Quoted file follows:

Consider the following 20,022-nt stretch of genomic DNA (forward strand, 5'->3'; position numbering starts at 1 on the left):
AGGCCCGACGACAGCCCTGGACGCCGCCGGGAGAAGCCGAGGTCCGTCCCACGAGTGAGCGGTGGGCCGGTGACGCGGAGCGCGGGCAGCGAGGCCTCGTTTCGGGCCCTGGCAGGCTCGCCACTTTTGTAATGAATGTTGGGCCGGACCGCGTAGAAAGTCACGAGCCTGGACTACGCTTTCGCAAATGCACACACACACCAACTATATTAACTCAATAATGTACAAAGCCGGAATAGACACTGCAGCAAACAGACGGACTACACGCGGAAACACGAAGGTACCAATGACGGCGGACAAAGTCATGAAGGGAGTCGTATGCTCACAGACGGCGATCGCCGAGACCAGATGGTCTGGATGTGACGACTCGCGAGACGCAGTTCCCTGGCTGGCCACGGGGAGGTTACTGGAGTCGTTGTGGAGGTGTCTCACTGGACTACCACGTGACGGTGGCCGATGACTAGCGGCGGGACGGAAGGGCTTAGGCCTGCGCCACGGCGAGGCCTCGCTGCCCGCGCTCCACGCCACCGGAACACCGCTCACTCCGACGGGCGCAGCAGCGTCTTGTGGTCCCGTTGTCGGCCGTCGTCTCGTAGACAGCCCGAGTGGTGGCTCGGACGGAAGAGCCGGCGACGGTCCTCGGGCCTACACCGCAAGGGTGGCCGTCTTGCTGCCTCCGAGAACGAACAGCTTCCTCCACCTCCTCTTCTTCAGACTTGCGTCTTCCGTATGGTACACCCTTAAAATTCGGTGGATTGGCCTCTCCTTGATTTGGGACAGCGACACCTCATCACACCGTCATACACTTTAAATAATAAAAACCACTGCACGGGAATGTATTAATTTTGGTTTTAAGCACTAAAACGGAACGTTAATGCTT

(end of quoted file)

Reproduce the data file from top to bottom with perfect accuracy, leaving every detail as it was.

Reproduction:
Consider the following 20,022-nt stretch of genomic DNA (forward strand, 5'->3'; position numbering starts at 1 on the left):
AGGCCCGACGACAGCCCTGGACGCCGCCGGGAGAAGCCGAGGTCCGTCCCACGAGTGAGCGGTGGGCCGGTGACGCGGAGCGCGGGCAGCGAGGCCTCGTTTCGGGCCCTGGCAGGCTCGCCACTTTTGTAATGAATGTTGGGCCGGACCGCGTAGAAAGTCACGAGCCTGGACTACGCTTTCGCAAATGCACACACACACCAACTATATTAACTCAATAATGTACAAAGCCGGAATAGACACTGCAGCAAACAGACGGACTACACGCGGAAACACGAAGGTACCAATGACGGCGGACAAAGTCATGAAGGGAGTCGTATGCTCACAGACGGCGATCGCCGAGACCAGATGGTCTGGATGTGACGACTCGCGAGACGCAGTTCCCTGGCTGGCCACGGGGAGGTTACTGGAGTCGTTGTGGAGGTGTCTCACTGGACTACCACGTGACGGTGGCCGATGACTAGCGGCGGGACGGAAGGGCTTAGGCCTGCGCCACGGCGAGGCCTCGCTGCCCGCGCTCCACGCCACCGGAACACCGCTCACTCCGACGGGCGCAGCAGCGTCTTGTGGTCCCGTTGTCGGCCGTCGTCTCGTAGACAGCCCGAGTGGTGGCTCGGACGGAAGAGCCGGCGACGGTCCTCGGGCCTACACCGCAAGGGTGGCCGTCTTGCTGCCTCCGAGAACGAACAGCTTCCTCCACCTCCTCTTCTTCAGACTTGCGTCTTCCGTATGGTACACCCTTAAAATTCGGTGGATTGGCCTCTCCTTGATTTGGGACAGCGACACCTCATCACACCGTCATACACTTTAAATAATAAAAACCACTGCACGGGAATGTATTAATTTTGGTTTTAAGCACTAAAACGGAACGTTAATGCTT